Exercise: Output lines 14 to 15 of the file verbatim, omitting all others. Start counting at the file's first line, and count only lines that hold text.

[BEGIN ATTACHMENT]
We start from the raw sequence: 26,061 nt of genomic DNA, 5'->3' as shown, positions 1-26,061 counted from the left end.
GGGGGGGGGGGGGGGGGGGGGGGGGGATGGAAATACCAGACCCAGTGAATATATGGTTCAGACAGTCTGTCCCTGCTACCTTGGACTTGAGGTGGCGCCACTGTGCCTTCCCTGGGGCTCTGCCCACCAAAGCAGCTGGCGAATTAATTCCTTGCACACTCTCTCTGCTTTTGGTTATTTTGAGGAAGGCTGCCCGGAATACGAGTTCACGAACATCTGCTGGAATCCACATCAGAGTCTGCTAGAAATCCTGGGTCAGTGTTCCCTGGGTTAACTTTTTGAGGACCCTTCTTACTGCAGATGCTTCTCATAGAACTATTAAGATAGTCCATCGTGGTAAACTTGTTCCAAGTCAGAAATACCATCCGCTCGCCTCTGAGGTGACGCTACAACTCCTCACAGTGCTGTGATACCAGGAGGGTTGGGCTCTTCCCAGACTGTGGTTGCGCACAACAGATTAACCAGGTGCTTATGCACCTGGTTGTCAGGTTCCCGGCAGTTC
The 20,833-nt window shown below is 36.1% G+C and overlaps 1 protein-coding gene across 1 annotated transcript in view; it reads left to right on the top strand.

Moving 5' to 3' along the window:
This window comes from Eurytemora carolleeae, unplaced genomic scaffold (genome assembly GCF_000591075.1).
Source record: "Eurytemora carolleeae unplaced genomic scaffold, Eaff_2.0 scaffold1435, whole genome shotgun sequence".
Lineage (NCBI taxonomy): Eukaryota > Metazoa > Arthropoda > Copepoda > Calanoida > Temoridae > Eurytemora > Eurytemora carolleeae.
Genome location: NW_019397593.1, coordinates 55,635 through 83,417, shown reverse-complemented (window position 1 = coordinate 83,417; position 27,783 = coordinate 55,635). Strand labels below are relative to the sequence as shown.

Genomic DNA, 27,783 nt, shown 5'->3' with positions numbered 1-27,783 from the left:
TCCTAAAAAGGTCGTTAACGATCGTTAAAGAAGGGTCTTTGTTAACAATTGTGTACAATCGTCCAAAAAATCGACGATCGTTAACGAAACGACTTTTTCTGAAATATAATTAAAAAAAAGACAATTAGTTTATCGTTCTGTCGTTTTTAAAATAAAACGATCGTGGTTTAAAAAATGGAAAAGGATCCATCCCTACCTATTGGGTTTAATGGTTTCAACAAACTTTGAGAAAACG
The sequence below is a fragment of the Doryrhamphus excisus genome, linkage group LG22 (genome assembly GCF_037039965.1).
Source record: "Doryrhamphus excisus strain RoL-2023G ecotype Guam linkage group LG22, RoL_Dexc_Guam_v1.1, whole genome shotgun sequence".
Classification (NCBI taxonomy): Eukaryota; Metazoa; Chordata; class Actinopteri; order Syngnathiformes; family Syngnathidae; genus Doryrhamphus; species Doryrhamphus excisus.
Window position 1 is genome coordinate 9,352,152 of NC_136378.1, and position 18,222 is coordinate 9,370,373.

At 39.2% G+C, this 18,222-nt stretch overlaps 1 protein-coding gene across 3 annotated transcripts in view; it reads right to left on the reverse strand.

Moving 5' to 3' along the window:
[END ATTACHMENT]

Window position 1 is genome coordinate 9,352,152 of NC_136378.1, and position 18,222 is coordinate 9,370,373.

At 39.2% G+C, this 18,222-nt stretch overlaps 1 protein-coding gene across 3 annotated transcripts in view; it reads right to left on the reverse strand.